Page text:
"We're from Des Moines, Iowa, where Dr. Bob Breedlove lived," German said. "So if you know biking here, you know what can happen to you and some of the better riders."

Breedlove was the beloved orthopedic surgeon and renowned cyclist who was killed by a motorist in Colorado during the 2005 Race Across America.

Brian Myers didn't think twice about it until he visited his grandkids in Iowa City last weekend and wrapped them in goodbye hugs.

"That's when it hit me," said Myers, a retired plumber from Dallas Center.

These Southern Tier riders had yet another reminder of mortality this week when four of them visited fellow bicyclist Michael Leo, a Tall Dog co-founder, in the hospital for surgery on a brain tumor.

Filling out the team are Allen Cohrs of Council Bluffs (the 50-year-old pup) and Phil Mattiussi of Adel.

One benefit of sharing so much road and so many cramped RAGBRAI tents for so long is that these guys are self-aware about precisely where their personalities diverge.

Myers is the unapologetic pack rat whose bike will be laden with rain gear, tools and a tiny bottle of Pacific Ocean water to be ceremonially poured out in Florida. (He might have mentioned something about a small flask of Southern Comfort, too.)

He's also the resident chef with a list of recipes to be tested on the camping stove.

"When you're retired, you get to watch Rachael Ray at 11 o'clock," Myers shrugged.

At the other end of the bike-baggage spectrum there's Ron Smith, 63, the elder and a retired speech pathologist.

"My motto is 'carry no crap,' " he said.

The other thing about aging cyclists: Four out of these six riders have become recumbent bikes zealots, with Smith and Myers as the holdouts.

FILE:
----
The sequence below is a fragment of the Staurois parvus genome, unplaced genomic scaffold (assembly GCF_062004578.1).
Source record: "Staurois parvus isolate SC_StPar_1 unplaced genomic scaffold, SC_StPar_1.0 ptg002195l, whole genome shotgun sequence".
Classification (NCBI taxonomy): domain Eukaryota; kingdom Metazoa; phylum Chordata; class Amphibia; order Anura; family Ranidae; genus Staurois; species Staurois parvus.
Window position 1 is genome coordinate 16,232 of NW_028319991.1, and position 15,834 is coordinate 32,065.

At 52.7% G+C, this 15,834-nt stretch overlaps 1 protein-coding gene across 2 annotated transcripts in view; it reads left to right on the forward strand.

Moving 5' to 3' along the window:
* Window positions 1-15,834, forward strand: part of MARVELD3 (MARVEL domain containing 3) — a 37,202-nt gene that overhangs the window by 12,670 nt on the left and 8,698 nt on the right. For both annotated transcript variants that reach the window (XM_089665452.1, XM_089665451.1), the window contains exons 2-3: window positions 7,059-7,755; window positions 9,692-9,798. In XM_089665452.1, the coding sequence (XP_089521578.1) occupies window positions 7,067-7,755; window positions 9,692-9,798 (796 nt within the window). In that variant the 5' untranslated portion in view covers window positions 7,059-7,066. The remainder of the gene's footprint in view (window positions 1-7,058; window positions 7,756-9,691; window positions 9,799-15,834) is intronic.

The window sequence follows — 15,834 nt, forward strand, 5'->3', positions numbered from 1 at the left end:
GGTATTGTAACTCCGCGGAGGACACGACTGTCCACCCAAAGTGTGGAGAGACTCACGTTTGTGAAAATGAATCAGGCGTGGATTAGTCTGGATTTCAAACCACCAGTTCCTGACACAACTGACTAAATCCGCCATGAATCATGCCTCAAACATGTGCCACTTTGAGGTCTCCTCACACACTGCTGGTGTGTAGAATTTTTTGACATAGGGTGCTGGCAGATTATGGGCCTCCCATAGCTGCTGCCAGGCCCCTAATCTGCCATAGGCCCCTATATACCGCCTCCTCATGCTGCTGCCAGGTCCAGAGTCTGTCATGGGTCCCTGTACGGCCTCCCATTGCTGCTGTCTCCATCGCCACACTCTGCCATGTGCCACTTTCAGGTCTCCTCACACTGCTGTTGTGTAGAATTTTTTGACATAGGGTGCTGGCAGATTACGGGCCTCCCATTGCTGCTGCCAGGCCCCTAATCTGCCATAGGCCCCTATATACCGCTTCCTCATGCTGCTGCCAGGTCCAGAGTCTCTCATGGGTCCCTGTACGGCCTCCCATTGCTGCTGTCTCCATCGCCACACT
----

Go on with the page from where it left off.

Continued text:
Netsch originally hails from the tiny northwest Iowa town of Terril, where he aspired to become a school band instructor until music "got to be more work than fun."

Not so with his work study job at the University of Northern Iowa in Cedar Falls in which he taught disabled adults how to drive, including a 45-year-old woman with cerebral palsy. So for 15 years he was a special education teacher in Indianola, then in 1995 began working with at-risk students.

Netsch's abrupt retirement — after his offer to pay for his own benefits during unpaid leave — became a topic of local debate. He's "kind of at peace with it now" and plans to line up another job after the ride.

Indianola Superintendent Michael Teigland explained that granting Netsch his unpaid vacation could have set a precedent forcing the district to grant other teachers extra days off, regardless of seniority.

STCR embarks now in part to avoid the heat, but also because RAGBRAI, church mission trips and other calendar items fill the summer.

Netsch has joked with his pharmacist wife, Susan, that skydiving has lurked on his bucket list.

"But I think I might be pushing the envelope with her tolerance," he confessed.

In all due diligence, I checked with Susan.

"Yeah, that's not going to happen, I don't think," she said.

It's a fine line between what makes you feel so alive that you stave off the creeping dread, and what just makes you likelier to end up in the obituaries sooner — whether we're talking about defying the odds or defying your spouse.